A Chinese Long March 4B rocket took a Haiyang oceanography satellite to orbit early Wednesday morning. Liftoff from the Jiuquan Satellite Launch Center occurred approximately 12:03 PM local time (04:03 UTC) on 19 May.
The Haiyang-2D satellite, the fourth in the Haiyang-2 series and eighth Haiyang satellite overall, was deployed into sun synchronous orbit to conduct oceanographic research.
The mission launched from the SLS-2 launch pad, part of Launch Area 4 at the Jiuquan Satellite Launch Center in Inner Mongolia. The launch of Haiyang-2D was the seventh launch from Jiuquan this year.
The Long March 4B rocket, also known as the Chang Zheng 4B, is a three stage launch vehicle operated by the China Aerospace Science and Technology Corporation (CASC), the primary Chinese state-owned aerospace company which operates all of the Long March rocket families. Haiyang-2D was the second Long March 4B launch of the year.
The rocket’s first stage was powered by four YF-21C engines, fueled by hypergolic unsymmetrical dimethylhydrazine (UDMH) fuel and dinitrogen tetroxide (N2O4) oxidizer. The engine produced 2,961.6 kN of thrust with a specific impulse of 259.9 seconds.
After stage separation, the first stage fell back to the surface while still over land. Depending on a mission’s flight path, this can cause safety problems downrange. Past launches have dropped spent stages, including toxic residual UDMH fumes, near populated areas.
While these concerns have largely gone unaddressed by China’s space program, some previous launches have begun to include grid fins to steer descending stages towards unpopulated drop zones. The previous Haiyang launch, Haiyang-2C in September 2020, included a set of four grid fins on Long March 4B’s first stage.
Long March 4B’s second stage was powered by a YF-22C engine, also fueled by UDMH and N2O4, in addition to four YF-23C vernier engines. The YF-22C produced 742 kN of thrust with a specific impulse of 299.9 seconds.
The third UDMH and N204 fueled stage used two YF-40 engines to produce 101 kN of thrust and a specific impulse of 303 seconds.
The Long March 4B rocket has now completed 41 successful launches since its debut in 1999. Only one launch failure has been suffered, the CBERS-3 mission in December 2013, due to foreign debris in one of the YF-40 engines on the third stage.
In sun synchronous orbit, the Haiyang-2D satellite will be operated by the National Satellite Ocean Application Service (NSOAS), the satellite operating agency within China’s State Oceanic Administration responsible for state-run oceanographic research.
The Haiyang satellites’ capabilities are used for disaster relief, marine forecasting, and scientific research. Pollution monitoring is also a large part of the Haiyang program.
The constellation consists of four Haiyang-1 satellites and four Haiyang-2s. A future series of Haiyang-3 satellites are planned to begin deployment later this year.
The Haiyang-1 series of satellites included ocean color scanners and CCD cameras and were used to monitor chlorophyll concentration, surface temperature, and pollution, among others.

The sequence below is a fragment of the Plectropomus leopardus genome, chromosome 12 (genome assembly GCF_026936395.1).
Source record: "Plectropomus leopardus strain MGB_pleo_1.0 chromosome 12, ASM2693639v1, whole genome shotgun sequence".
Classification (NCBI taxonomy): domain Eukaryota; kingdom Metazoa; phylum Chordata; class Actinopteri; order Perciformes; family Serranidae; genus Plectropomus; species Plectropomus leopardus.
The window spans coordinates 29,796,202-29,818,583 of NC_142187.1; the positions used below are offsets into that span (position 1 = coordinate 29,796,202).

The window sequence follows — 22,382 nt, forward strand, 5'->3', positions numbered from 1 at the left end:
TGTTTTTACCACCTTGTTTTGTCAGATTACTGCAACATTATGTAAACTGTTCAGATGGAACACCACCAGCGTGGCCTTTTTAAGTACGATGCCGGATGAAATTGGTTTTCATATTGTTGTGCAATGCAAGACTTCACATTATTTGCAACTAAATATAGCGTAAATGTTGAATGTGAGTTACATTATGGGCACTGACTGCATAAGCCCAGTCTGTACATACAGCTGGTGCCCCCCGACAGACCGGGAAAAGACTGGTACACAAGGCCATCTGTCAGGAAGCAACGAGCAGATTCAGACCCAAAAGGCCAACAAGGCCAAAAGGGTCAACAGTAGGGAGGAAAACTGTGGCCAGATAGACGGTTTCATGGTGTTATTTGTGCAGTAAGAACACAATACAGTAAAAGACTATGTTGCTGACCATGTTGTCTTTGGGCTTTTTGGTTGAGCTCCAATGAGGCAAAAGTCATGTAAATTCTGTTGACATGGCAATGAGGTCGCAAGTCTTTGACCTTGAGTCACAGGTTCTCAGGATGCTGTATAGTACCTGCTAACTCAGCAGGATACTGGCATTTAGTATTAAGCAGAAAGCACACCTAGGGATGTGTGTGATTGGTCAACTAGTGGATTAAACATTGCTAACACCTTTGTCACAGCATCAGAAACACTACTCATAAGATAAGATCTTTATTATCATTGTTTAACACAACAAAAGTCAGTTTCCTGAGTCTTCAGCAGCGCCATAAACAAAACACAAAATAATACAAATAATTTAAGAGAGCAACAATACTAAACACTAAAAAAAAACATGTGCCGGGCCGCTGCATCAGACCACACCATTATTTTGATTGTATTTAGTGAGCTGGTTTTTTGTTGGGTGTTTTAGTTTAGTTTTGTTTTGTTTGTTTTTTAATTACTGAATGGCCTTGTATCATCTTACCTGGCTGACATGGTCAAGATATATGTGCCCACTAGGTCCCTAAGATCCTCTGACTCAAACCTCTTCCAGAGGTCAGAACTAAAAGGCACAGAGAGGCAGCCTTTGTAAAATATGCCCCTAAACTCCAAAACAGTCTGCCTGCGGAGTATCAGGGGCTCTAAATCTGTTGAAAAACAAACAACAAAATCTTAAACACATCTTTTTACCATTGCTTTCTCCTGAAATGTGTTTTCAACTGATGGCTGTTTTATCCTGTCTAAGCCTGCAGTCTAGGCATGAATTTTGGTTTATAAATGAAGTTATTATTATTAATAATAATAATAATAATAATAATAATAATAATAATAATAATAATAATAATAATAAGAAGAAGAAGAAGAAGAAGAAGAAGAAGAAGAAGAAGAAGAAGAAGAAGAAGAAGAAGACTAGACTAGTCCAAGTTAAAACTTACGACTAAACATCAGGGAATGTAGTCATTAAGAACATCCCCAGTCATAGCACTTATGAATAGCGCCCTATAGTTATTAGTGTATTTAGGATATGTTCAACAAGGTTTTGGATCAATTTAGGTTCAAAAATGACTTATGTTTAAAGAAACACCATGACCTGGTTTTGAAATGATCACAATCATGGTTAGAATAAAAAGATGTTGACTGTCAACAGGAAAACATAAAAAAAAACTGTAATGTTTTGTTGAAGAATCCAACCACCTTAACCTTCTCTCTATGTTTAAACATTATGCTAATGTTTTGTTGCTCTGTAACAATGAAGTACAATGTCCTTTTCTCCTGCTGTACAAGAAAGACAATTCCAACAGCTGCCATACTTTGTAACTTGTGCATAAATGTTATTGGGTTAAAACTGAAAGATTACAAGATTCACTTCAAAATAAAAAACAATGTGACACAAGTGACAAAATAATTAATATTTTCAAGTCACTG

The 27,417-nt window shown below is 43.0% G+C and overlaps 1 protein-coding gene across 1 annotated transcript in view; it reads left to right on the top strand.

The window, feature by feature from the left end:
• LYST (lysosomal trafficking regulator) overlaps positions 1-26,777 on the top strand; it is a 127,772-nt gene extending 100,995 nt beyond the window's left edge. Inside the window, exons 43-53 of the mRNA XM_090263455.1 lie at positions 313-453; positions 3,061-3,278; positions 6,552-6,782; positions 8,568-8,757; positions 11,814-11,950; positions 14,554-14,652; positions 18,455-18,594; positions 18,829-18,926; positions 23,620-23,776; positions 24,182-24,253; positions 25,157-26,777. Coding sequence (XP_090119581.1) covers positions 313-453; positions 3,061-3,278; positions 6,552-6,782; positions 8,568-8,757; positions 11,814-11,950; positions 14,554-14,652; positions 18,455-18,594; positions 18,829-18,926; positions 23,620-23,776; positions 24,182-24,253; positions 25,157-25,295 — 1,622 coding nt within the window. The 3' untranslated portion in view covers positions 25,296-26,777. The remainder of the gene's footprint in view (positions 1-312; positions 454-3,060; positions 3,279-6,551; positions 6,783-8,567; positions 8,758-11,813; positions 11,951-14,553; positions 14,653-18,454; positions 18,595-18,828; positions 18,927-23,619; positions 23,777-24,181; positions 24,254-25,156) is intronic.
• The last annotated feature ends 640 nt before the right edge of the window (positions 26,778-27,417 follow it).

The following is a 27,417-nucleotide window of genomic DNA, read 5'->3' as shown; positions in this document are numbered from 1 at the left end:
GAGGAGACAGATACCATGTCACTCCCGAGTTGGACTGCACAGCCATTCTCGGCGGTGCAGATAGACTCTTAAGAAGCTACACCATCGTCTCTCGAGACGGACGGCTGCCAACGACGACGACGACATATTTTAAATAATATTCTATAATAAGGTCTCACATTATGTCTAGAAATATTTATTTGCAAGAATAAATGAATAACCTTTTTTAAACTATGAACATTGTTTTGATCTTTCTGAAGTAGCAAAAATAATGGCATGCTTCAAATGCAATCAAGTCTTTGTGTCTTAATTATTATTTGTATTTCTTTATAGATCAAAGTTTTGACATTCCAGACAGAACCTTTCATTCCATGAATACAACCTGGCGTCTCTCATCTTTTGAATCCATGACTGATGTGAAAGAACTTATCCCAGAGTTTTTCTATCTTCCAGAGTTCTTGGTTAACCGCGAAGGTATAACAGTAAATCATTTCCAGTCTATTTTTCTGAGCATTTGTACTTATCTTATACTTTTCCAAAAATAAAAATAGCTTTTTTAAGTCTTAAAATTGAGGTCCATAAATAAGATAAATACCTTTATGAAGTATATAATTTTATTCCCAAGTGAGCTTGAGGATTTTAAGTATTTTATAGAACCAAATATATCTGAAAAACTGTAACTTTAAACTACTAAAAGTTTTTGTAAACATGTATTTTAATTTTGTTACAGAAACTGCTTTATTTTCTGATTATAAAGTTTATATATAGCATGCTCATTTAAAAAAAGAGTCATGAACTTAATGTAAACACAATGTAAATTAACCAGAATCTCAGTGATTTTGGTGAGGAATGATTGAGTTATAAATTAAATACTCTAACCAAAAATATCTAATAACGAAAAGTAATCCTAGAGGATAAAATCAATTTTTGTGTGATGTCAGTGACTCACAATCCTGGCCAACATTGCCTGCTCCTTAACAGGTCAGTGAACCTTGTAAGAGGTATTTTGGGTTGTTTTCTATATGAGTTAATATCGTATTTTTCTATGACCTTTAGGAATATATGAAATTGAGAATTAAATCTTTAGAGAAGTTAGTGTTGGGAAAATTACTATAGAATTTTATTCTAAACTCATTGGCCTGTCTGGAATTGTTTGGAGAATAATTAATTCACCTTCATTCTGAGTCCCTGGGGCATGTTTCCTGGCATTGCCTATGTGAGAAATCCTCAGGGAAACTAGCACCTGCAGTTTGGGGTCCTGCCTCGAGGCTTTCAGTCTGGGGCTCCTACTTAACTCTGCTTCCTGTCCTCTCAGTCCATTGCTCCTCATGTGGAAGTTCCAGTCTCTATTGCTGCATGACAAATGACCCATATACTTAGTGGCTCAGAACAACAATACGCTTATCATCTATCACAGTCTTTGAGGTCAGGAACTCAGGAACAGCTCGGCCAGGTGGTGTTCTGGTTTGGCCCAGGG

The Haiyang-1A and 1B satellites massed approximately 360 kilograms, and the 1C and 1D successors grew to approximately 442 kilograms. These satellites operated between 760 and 800 kilometers in altitude.
The Haiyang-2A and 2B satellites were deployed into higher orbits, between 880 and 950 kilometers altitude. On board are new microwave imagers used to measure surface winds, sea surface height, and temperatures.
The Haiyang-2C and 2D satellites mass approximately 1,575 kilograms and are the only two Haiyang spacecraft to launch from Jiuquan, with the rest of the constellation lifting off from the Taiyuan Satellite Launch Center.
The Haiyang-2 satellites were developed by Dongfanghong Satellite Corporation, a state-owned company underneath CASC.
The Haiyang-3 series will include synthetic aperture radar (SAR) imaging capability, enabling all weather and all day long observations.
Haiyang-2D is the 14th Chinese orbital launch attempt this year. In addition to numerous satellite launches in support of civilian and military missions, China has launched the first module of a new space station, Tianhe, on a Long March 5B in April 2021.
The first visiting vehicle to Tianhe is also slated to launch on 19 May (UTC) from the Wenchang Spacecraft Launch Site, when a Long March 7 lofts the Tianzhou-2 cargo spacecraft. With the module successfully supplied, the first crew will launch to the station on a Long March 2F rocket, from Jiuquan, on the Shenzhou-12 mission.
An additional cargo and crew mission are each planned to launch to the station later in 2021, with new modules, cargo, and crew missions continuing in 2022.
In addition to China’s return to human spaceflight using a new space station, the China National Space Administration (CNSA) successfully landed the robotic Tianwen-1 mission on Mars.
The Chinese space program’s launch cadence is second internationally only to the United States. The United States, Russia, and China are the only countries with domestic crew launch capability, although Shenzhou-12 will be the first human spaceflight launch from China since Shenzhou-11 in 2016.
(Lead photo of Long March 4B launching Haiyang-2D)